Measures to tackle air pollution

The government monitors air quality. If there is too much air pollution, public authorities at the national, provincial or municipal level take action.

Risks of air pollution

Air pollution has a negative impact on the natural environment and is harmful to human health. For example, fine particulates and nitrogen dioxide can cause premature death. Air pollution can also lead to respiratory problems, increase lung cancer deaths and worsen the symptoms of cardiovascular disease.

Annual air quality monitoring

The government assesses air quality every year. The results of these checks can be viewed in the air quality monitoring tool (in Dutch) and the air quality monitoring report (in Dutch).

Extra measures to tackle air pollution

If the annual air quality check shows that the Netherlands is not on track to meet the targets set out in the National Air Quality Cooperation Programme (NSL, in Dutch)), the government takes extra measures at national or local level.

Low-emission zones for diesel-powered cars

As of 1 January 2020, national rules (in Dutch) apply to municipalities that have low-emission zones, also known as environmental zones. In these zones municipalities may ban older diesel cars, lorries and buses that cause a lot of air pollution. Check the rules that apply in each municipality on the website (in Dutch).

Cars, vans, coaches and lorries that run on any fuel other than diesel are allowed in all low-emission zones. 

All new buses zero-emission from 2025

From 2025 all new public transport buses must be zero-emission. They will run on either electricity or hydrogen fuel, both generated from renewable sources like solar and wind, and cause significantly less air pollution. Central government, all provincial authorities and public transport companies signed an agreement stating those terms on 15 April 2016.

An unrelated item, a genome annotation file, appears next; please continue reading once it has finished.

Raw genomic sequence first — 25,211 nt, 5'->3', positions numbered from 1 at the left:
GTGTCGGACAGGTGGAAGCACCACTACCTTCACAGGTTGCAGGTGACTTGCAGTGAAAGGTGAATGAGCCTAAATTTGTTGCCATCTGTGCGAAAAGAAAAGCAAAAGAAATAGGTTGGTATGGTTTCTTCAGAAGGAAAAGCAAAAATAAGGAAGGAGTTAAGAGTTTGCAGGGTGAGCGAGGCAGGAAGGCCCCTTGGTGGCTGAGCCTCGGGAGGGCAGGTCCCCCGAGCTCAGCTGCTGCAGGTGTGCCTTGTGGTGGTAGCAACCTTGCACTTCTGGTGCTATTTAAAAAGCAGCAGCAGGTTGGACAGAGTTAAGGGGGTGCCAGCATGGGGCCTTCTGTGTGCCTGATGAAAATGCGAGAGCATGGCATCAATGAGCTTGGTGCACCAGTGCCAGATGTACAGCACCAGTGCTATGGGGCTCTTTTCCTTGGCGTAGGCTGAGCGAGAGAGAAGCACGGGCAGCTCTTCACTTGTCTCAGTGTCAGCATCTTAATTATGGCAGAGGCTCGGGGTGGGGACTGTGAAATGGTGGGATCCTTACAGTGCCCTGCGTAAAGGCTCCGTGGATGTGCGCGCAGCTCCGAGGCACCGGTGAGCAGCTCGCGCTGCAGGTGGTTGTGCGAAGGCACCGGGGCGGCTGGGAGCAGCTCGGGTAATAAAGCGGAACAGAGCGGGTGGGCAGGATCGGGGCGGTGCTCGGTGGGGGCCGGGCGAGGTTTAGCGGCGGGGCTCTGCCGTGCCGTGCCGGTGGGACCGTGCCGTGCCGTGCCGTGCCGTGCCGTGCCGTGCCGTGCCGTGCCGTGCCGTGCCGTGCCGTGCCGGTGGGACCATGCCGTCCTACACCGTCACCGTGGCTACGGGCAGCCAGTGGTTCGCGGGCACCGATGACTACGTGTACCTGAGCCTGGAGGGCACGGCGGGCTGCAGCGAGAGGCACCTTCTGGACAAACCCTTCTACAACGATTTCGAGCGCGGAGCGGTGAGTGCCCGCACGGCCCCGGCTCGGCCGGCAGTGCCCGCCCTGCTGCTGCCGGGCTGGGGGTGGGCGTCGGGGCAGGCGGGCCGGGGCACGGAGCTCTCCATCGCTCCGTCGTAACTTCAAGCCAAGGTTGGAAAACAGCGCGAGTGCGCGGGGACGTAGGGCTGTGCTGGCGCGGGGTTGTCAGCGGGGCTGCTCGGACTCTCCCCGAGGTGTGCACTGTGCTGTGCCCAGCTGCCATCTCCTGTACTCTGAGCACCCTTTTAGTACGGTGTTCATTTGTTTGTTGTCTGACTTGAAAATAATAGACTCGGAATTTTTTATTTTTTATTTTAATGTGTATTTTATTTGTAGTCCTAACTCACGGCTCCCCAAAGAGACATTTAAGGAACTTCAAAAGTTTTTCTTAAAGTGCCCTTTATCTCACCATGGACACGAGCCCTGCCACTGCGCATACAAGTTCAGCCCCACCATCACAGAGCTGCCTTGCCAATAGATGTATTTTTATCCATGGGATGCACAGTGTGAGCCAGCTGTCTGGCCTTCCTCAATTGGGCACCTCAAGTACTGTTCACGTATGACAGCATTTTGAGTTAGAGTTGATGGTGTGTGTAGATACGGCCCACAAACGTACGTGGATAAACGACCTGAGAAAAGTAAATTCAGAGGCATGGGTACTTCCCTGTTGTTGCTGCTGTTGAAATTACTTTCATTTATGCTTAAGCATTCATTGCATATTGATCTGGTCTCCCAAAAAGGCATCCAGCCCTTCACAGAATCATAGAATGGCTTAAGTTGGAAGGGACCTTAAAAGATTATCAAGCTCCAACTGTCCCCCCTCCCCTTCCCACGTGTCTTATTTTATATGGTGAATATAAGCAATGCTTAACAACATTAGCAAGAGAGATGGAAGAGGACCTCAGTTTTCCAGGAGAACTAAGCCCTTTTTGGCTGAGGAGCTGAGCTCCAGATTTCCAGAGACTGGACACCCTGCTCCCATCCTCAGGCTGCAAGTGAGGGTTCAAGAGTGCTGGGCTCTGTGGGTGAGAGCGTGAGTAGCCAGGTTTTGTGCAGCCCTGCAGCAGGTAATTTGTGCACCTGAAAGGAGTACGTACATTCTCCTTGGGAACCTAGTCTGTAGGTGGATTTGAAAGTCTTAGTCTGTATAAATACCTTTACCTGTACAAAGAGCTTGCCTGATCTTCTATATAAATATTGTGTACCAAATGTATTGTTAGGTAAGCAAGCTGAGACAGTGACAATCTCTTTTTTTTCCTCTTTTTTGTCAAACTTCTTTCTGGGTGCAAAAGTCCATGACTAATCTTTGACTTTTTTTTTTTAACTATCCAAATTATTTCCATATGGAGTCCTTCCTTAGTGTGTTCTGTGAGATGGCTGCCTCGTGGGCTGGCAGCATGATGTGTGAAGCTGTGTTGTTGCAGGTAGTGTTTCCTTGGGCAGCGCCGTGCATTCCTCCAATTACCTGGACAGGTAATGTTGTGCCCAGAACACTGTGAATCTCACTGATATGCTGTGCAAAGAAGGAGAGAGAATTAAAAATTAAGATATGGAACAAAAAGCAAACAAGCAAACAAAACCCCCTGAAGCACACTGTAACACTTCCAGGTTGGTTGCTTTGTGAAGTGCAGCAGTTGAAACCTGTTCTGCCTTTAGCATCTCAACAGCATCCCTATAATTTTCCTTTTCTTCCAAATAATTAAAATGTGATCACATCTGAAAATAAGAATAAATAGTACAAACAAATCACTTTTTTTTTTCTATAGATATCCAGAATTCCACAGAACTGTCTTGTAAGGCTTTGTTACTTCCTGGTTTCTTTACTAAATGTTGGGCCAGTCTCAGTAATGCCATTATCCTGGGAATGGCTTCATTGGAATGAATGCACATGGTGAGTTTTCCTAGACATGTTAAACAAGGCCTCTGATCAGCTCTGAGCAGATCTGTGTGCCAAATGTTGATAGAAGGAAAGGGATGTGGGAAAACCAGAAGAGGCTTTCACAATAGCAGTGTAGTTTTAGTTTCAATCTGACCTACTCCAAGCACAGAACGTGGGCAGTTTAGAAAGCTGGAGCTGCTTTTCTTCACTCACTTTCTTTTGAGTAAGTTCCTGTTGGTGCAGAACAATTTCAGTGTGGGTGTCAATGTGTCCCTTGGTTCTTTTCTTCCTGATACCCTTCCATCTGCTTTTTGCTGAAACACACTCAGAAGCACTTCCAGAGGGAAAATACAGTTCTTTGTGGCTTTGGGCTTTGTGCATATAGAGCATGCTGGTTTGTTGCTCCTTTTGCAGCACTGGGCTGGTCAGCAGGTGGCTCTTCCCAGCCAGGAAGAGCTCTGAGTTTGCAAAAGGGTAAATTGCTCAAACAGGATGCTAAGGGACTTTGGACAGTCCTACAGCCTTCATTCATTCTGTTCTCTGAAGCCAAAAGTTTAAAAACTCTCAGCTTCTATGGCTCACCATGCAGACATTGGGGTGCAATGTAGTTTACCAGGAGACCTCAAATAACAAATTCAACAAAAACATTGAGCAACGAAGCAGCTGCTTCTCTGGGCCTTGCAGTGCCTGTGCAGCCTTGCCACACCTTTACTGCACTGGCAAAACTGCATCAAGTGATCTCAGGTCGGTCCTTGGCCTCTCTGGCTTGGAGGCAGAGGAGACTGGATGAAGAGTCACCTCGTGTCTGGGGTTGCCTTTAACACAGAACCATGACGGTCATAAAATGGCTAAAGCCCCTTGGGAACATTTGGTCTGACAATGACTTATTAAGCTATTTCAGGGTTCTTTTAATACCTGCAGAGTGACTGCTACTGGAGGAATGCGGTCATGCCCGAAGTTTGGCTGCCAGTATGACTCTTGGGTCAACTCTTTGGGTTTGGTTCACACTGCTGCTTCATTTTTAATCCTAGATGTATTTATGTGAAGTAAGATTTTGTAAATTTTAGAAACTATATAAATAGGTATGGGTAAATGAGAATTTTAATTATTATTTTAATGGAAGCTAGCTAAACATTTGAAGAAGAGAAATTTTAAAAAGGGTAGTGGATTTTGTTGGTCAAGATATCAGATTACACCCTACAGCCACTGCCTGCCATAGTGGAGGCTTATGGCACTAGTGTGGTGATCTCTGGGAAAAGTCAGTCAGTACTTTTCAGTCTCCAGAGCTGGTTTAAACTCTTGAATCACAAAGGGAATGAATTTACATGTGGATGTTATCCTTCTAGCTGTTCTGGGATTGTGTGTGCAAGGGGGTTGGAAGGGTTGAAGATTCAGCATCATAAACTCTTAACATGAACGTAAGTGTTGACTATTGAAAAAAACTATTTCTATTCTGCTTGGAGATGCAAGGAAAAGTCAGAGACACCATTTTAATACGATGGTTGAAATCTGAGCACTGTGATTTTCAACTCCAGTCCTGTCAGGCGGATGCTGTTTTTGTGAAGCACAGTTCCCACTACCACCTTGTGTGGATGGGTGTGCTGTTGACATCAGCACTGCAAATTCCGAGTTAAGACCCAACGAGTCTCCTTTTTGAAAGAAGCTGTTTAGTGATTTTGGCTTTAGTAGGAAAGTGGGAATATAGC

Local authorities can use low-emission zones to keep the most polluting lorries out of certain parts of their municipality, like the city centre.

Lower parking fees for cleaner vehicles

The government is working on new laws that will allow lower parking fees to be charged for vehicles that cause less pollution.

Air quality around sensitive receivers

Buildings, like schools, that are designated as sensitive receivers, may not be built near provincial roads and motorways. This is laid down in the Sensitive Receivers (Air Quality Requirements) Decree (Besluit gevoelige bestemmingen (luchtkwaliteitseisen)). Sensitive receivers can only be built or expanded if the limit values for air quality are not exceeded.

Programme to meet air quality standards

The National Air Quality Cooperation Programme (NSL) aims to ensure that the Netherlands meets the European limit values on air quality. All tiers of government are working together to improve air quality. The NSL will continue until the Environment and Planning Act enters into effect.